PFOs: The Most Common Hole in the Heart

What does it mean to have a “hole” in your heart? Is blood leaking out? How can you have this without knowing about it?

A hole in the heart means that there is a connection between two chambers that shouldn’t be there. A patent foramen ovale (PFO) is a connection between the right and left atria. Blood normally passes from the right atrium to the right ventricle, out the pulmonary artery into the lungs, and then out the pulmonary veins back to the heart into the left atrium. So a PFO is a shortcut through the circulation.

The foramen ovale is a normal part of the circulation when the fetus is developing in the uterus. Higher pressures in the right atrium keep this pathway open with blood flowing into the left atrium, bypassing the lungs, which are not functioning in the fetus’s liquid environment. At birth, when the newborn takes in its first breaths, the right atrial pressure drops below the left atrial pressure, allowing a flap of tissue over the opening to close the connection. In most people, the tissues eventually fuse, permanently closing the pathway. In 25% of people, the foramen (Latin for “opening” or “passageway”) remains patent (open). Higher pressure in the left versus the right atrium prevents blood flowing through the opening in most circumstances, though. However, if the right atrial pressure rises—either permanently due to pulmonary hypertension (high blood pressure in the lung circulation), or transiently during a cough—blood can flow across the opening from the right to the left atrium.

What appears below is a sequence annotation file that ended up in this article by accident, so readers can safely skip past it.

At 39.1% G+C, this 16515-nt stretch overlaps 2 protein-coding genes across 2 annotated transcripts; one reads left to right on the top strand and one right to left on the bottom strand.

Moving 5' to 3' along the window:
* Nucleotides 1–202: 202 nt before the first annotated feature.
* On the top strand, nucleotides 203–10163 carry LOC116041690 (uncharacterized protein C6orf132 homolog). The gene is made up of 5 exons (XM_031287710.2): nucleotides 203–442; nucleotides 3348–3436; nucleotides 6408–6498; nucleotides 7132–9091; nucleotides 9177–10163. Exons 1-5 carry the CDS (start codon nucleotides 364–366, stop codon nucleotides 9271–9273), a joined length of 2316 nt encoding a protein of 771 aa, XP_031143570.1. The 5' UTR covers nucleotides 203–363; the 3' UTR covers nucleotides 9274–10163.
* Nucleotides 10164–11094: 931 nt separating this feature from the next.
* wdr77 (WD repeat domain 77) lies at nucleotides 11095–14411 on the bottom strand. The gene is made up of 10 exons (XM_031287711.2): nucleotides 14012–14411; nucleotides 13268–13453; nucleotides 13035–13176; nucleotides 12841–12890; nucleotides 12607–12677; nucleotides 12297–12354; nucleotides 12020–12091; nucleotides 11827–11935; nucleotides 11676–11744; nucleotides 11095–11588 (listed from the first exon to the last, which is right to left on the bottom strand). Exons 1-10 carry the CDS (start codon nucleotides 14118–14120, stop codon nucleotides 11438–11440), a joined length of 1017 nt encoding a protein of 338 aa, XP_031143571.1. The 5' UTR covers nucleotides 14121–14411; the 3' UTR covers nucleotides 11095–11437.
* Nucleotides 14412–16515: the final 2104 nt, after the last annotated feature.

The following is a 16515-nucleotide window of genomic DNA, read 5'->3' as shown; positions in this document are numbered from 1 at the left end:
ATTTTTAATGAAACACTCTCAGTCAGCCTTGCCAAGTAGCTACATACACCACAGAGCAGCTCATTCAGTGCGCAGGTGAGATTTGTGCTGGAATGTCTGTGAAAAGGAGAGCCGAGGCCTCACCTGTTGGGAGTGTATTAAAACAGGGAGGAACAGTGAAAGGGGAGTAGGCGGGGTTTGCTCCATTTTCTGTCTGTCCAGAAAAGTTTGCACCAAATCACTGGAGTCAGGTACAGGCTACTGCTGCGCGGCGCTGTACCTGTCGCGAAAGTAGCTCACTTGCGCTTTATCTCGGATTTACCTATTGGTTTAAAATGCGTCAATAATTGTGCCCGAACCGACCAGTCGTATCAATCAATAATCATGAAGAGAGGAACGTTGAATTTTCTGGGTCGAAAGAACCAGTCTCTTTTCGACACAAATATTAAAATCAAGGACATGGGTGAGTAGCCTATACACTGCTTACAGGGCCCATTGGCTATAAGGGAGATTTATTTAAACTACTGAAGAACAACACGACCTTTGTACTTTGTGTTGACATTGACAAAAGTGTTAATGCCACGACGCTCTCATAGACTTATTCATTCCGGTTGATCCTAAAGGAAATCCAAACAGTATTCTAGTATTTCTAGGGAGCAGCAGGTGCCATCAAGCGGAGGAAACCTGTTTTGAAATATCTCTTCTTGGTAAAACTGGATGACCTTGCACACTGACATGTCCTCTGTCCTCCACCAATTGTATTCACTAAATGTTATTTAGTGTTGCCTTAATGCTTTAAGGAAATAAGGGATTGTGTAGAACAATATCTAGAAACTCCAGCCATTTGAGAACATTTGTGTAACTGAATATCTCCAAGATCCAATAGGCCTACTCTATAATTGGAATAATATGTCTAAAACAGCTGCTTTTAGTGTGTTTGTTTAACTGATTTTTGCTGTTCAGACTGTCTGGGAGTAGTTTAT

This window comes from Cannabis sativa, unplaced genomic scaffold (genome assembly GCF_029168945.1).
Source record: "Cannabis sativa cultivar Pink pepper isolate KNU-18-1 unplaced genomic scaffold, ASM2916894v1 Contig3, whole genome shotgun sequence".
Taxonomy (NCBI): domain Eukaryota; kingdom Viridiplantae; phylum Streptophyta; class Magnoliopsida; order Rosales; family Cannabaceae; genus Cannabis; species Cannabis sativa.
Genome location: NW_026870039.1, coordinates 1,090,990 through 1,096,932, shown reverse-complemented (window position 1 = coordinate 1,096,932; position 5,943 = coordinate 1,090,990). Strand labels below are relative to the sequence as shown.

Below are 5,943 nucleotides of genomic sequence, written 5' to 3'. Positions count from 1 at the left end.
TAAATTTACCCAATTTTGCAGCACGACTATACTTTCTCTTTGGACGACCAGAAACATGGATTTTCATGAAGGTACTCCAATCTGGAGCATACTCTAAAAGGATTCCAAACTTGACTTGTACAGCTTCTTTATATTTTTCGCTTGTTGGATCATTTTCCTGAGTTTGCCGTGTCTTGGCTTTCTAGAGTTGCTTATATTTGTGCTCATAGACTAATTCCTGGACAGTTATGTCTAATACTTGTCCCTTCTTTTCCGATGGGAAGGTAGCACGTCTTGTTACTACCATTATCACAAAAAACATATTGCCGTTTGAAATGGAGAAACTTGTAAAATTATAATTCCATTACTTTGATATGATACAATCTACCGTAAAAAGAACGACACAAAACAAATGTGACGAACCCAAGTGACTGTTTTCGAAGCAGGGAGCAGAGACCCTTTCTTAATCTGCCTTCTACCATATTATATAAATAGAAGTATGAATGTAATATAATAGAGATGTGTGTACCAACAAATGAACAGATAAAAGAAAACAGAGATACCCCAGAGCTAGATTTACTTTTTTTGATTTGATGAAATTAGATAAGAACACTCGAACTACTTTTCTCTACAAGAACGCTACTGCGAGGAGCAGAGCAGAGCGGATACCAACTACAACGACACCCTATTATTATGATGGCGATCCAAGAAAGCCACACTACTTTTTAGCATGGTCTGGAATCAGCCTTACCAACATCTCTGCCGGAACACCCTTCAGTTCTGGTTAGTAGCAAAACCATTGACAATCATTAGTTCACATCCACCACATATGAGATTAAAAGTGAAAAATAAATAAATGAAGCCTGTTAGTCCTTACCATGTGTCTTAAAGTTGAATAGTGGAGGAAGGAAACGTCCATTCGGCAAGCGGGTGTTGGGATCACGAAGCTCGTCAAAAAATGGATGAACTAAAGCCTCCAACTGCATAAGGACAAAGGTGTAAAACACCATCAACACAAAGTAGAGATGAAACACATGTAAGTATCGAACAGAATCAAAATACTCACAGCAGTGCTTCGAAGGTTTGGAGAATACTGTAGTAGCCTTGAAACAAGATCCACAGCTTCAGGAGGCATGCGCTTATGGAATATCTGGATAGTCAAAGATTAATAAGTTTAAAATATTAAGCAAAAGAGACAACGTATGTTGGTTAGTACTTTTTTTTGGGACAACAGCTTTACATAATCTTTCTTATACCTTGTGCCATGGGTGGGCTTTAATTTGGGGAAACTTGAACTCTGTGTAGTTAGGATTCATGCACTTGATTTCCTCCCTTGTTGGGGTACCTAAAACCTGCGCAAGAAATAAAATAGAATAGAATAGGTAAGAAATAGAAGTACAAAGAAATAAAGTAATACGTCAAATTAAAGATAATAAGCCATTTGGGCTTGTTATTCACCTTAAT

The amount of blood that can flow across a PFO is generally not significant, in terms of a strain on the circulatory system or problems with the lungs being bypassed. But what is potentially a problem with a PFO is that a small clot may break off from a vein and travel across the PFO into the arterial circulation and lodge in a brain artery, causing a stroke. Small clots like this sometimes form and generally will pass into the pulmonary circulation, stopping when they reach a small artery they can’t pass beyond. A small clot does no harm to the pulmonary circulation because it is a large vascular bed and a tiny branch that gets clotted off has no appreciable effect. But even small brain arteries are sometimes very important, potentially supplying a critical area.

We generally discover PFO’s when doing an echocardiogram, where flow across a PFO can occasionally be seen. More sensitive means of detection involve injecting  shaken up saline through an IV. Echo images can “see” this agitated saline, which is more reflective than blood, allowing us to detect whether the saline passes across the atrial septum.

In next week’s blog, we’ll discuss what we do (or don’t do) when we find a PFO.

Greg Koshkarian, MD, FACC


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Gregory Koshkarian, MD, FACC